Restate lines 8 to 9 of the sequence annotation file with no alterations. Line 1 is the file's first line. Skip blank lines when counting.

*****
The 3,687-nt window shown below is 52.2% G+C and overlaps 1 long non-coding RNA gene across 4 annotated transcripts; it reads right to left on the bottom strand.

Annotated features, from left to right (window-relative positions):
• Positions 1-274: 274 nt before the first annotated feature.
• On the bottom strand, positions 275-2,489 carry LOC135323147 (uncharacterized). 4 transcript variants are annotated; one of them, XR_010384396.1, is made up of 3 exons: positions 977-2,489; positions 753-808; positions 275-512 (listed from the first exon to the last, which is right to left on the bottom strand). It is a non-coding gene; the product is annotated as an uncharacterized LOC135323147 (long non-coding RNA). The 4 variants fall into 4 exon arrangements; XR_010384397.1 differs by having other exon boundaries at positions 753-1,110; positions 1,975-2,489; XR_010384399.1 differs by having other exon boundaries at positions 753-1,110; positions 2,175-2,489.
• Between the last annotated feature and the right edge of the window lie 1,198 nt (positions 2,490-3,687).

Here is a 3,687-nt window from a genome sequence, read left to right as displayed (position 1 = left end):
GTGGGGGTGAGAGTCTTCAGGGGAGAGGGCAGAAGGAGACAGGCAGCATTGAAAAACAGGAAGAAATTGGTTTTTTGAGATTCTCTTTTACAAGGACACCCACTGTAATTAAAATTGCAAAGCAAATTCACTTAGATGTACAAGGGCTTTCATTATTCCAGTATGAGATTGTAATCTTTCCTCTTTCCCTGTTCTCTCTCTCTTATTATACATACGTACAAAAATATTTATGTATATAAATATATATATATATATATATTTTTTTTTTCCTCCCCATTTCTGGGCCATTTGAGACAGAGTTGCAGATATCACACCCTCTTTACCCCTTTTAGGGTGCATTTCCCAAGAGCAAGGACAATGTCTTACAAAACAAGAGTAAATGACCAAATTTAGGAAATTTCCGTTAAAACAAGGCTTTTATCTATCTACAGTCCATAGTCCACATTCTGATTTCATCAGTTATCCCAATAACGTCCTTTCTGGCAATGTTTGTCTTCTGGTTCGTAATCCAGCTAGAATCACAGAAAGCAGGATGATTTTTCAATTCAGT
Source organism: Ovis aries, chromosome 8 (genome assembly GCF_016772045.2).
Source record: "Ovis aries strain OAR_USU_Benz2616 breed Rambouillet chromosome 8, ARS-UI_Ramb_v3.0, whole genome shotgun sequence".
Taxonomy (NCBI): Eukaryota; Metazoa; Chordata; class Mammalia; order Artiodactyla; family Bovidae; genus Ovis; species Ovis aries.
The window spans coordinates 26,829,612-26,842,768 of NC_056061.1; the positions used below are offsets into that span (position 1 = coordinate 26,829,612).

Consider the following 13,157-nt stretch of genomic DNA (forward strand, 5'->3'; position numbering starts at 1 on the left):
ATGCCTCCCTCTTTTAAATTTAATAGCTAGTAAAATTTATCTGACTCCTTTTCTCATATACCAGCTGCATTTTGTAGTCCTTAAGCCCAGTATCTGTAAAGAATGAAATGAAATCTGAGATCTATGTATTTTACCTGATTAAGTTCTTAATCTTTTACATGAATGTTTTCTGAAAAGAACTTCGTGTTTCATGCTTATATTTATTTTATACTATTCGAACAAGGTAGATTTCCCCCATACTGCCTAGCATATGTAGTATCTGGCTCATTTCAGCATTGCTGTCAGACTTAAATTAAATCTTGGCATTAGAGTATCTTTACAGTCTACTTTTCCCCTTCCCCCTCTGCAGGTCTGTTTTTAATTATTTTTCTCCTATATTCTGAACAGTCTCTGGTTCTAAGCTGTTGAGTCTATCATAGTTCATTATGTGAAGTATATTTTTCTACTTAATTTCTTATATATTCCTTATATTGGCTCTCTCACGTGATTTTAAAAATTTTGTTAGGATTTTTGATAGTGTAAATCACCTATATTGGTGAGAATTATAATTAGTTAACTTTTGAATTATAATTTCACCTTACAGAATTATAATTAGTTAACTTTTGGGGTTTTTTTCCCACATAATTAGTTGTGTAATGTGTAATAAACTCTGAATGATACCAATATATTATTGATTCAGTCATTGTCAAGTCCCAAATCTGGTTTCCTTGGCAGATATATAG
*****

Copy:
Source organism: Ovis aries, chromosome 8 (genome assembly GCF_016772045.2).
Source record: "Ovis aries strain OAR_USU_Benz2616 breed Rambouillet chromosome 8, ARS-UI_Ramb_v3.0, whole genome shotgun sequence".